Josephine Fredua-Agyemang, Ann-Marie Affainie-Godwyll and other stakeholders in a group photograph with prisons commanders
About 224 inmates, including 32 females, are reported to be battling with the dreaded HIV/AIDS in the 43 prisons across the country.
The inmates were diagnosed last year by the prisons’ authorities and have been put on an anti-retroviral drug for treatment.
Nsawam Medium Prisons recorded the highest with a total of 68 inmates, including 12 females, according to DDP Charity Araba Magusen, in-charge of Nsawam Prisons Health Centre.
In Akuse, 11 males and one female were diagnosed with the disease, while 12 were also diagnosed with the disease at Koforidua Prisons.
Most of the HIV inmates are said to be having tuberculosis as well, according to reports from the Planned Parenthood Association of Ghana (PPAG).
At an annual national advocacy session organised for heads of the various prisons in the country and other stakeholders in Accra, the Director of Prisons in-charge of welfare of inmates, staff and their dependants, Josephine Fredua-Agyemang, explained that inmates ignorantly indulged in risky lifestyle such as blood covenant, sharing of unsterilised skin piercing, sharp instruments, razor blades, among many others, that made them contract the disease.
According to her, reports have revealed that the practice has been the main cause of the spread of the diseases among the inmates.
“Prisons officers are often at risk of getting infected in line of duty, since most of us will agree with me that it is an undisputable fact across the globe that the nature of the prisons work renders officers and inmates vulnerable to communicable diseases, including HIV and TB infections among other factors,” Madam Fredua-Agyemang added.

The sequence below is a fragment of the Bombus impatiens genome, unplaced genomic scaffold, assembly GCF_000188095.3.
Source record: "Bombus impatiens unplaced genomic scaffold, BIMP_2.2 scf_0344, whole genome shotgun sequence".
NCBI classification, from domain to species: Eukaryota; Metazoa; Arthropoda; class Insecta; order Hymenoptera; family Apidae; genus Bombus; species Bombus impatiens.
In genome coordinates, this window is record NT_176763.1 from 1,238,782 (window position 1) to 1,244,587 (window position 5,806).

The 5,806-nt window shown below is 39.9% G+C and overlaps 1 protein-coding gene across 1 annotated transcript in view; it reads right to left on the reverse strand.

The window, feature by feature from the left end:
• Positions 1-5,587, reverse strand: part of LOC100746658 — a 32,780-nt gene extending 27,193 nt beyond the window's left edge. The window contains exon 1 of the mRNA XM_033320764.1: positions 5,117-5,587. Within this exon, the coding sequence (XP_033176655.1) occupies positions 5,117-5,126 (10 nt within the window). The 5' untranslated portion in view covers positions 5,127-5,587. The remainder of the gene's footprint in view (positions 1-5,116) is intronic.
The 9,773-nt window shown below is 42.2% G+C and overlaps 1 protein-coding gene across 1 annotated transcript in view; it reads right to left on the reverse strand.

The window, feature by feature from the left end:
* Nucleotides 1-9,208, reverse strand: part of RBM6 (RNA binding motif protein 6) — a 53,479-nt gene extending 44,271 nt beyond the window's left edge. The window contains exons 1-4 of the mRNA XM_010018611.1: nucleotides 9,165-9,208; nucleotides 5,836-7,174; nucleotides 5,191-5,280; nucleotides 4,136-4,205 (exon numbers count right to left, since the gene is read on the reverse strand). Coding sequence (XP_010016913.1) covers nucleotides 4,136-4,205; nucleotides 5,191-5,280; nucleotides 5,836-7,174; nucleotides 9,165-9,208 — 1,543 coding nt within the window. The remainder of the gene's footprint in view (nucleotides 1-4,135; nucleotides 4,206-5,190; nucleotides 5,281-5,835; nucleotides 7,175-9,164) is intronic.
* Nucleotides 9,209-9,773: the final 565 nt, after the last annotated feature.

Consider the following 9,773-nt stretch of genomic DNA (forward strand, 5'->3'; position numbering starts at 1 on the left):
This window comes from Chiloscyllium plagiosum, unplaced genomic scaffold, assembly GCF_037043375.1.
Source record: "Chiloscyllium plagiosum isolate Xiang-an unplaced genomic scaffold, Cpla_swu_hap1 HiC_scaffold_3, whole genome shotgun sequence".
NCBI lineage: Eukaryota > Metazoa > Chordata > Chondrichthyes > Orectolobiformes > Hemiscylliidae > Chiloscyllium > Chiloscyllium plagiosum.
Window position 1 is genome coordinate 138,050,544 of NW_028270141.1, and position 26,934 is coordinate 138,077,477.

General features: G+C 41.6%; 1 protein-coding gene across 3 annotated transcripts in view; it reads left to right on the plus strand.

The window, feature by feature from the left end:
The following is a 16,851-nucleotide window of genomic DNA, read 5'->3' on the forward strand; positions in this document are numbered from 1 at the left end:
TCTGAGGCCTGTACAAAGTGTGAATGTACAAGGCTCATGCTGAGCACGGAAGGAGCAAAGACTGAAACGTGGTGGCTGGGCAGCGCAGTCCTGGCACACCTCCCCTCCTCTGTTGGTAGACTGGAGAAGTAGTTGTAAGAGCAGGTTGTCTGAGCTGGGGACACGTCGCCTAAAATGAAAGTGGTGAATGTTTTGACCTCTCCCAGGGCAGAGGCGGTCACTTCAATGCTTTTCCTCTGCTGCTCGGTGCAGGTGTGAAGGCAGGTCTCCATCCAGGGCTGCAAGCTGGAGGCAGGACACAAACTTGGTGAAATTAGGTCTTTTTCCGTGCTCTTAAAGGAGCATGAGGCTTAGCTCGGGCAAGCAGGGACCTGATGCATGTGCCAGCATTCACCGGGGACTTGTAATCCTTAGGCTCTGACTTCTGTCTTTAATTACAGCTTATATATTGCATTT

She, therefore, appealed to government and other institutions for nutritional support, drugs and other resources to allow officers to discharge their duties effectively.
The Programme Manager of Global Fund, Ann-Marie Affainie-Godwyll, in an address disclosed that the inmates were diagnosed through HIV testing services and TB screening, carried out in all prisons.
She said the prisoners who tested HIV positive have been referred for evaluation and treatment in the various government hospitals.
“About 14,285 prisoners were taken through HIV testing and are aware of their status, but 13,390 have been reached with HIV prevention programmes to prevent the spread of the disease in their various cells,” Madam Affainie-Godwyll highlighted.
She, however, expressed worry about the inadequate supply of the anti-retroviral (ARV) drugs at their various referral points.
“Some of the inmates are, therefore, being treated with septrin at the prison infirmaries as a result,” she added.
Madam Affainie-Godwyll averred that some of the inmates have not been enrolled on the NHIS and, therefore, could not access treatment at the government facilities, which is a worry to the officers.
She, therefore, expressed the need to strengthen the collaboration with the Ghana Health Service (GHS) in the treatment of sexually transmitted infections (STIs) amongst prison inmates.
By Linda Tenyah-Ayettey